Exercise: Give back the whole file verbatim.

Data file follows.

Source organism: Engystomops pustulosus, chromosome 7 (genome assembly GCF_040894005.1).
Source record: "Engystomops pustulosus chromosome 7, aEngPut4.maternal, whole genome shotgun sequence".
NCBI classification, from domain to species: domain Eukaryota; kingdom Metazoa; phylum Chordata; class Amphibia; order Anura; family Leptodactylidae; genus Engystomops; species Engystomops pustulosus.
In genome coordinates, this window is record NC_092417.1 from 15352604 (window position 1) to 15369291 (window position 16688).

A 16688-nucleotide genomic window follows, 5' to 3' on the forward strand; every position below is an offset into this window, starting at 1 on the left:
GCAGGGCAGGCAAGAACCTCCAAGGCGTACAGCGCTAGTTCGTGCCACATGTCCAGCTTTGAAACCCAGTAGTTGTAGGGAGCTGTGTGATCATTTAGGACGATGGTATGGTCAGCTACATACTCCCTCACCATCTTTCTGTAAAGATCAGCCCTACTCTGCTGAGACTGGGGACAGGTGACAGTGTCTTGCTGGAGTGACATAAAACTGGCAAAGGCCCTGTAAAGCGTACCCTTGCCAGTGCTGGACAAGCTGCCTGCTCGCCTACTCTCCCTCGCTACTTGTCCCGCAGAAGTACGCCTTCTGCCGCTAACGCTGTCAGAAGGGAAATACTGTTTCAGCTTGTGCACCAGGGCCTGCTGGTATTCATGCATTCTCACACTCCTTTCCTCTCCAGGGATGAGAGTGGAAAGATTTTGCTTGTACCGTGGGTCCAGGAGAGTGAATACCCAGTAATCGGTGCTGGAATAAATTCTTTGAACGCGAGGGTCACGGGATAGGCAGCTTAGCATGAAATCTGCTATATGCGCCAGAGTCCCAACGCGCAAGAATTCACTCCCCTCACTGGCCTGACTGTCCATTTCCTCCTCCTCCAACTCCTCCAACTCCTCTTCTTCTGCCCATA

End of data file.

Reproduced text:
Source organism: Engystomops pustulosus, chromosome 7 (genome assembly GCF_040894005.1).
Source record: "Engystomops pustulosus chromosome 7, aEngPut4.maternal, whole genome shotgun sequence".
NCBI classification, from domain to species: domain Eukaryota; kingdom Metazoa; phylum Chordata; class Amphibia; order Anura; family Leptodactylidae; genus Engystomops; species Engystomops pustulosus.
In genome coordinates, this window is record NC_092417.1 from 15352604 (window position 1) to 15369291 (window position 16688).

A 16688-nucleotide genomic window follows, 5' to 3' on the forward strand; every position below is an offset into this window, starting at 1 on the left:
GCAGGGCAGGCAAGAACCTCCAAGGCGTACAGCGCTAGTTCGTGCCACATGTCCAGCTTTGAAACCCAGTAGTTGTAGGGAGCTGTGTGATCATTTAGGACGATGGTATGGTCAGCTACATACTCCCTCACCATCTTTCTGTAAAGATCAGCCCTACTCTGCTGAGACTGGGGACAGGTGACAGTGTCTTGCTGGAGTGACATAAAACTGGCAAAGGCCCTGTAAAGCGTACCCTTGCCAGTGCTGGACAAGCTGCCTGCTCGCCTACTCTCCCTCGCTACTTGTCCCGCAGAAGTACGCCTTCTGCCGCTAACGCTGTCAGAAGGGAAATACTGTTTCAGCTTGTGCACCAGGGCCTGCTGGTATTCATGCATTCTCACACTCCTTTCCTCTCCAGGGATGAGAGTGGAAAGATTTTGCTTGTACCGTGGGTCCAGGAGAGTGAATACCCAGTAATCGGTGCTGGAATAAATTCTTTGAACGCGAGGGTCACGGGATAGGCAGCTTAGCATGAAATCTGCTATATGCGCCAGAGTCCCAACGCGCAAGAATTCACTCCCCTCACTGGCCTGACTGTCCATTTCCTCCTCCTCCAACTCCTCCAACTCCTCTTCTTCTGCCCATA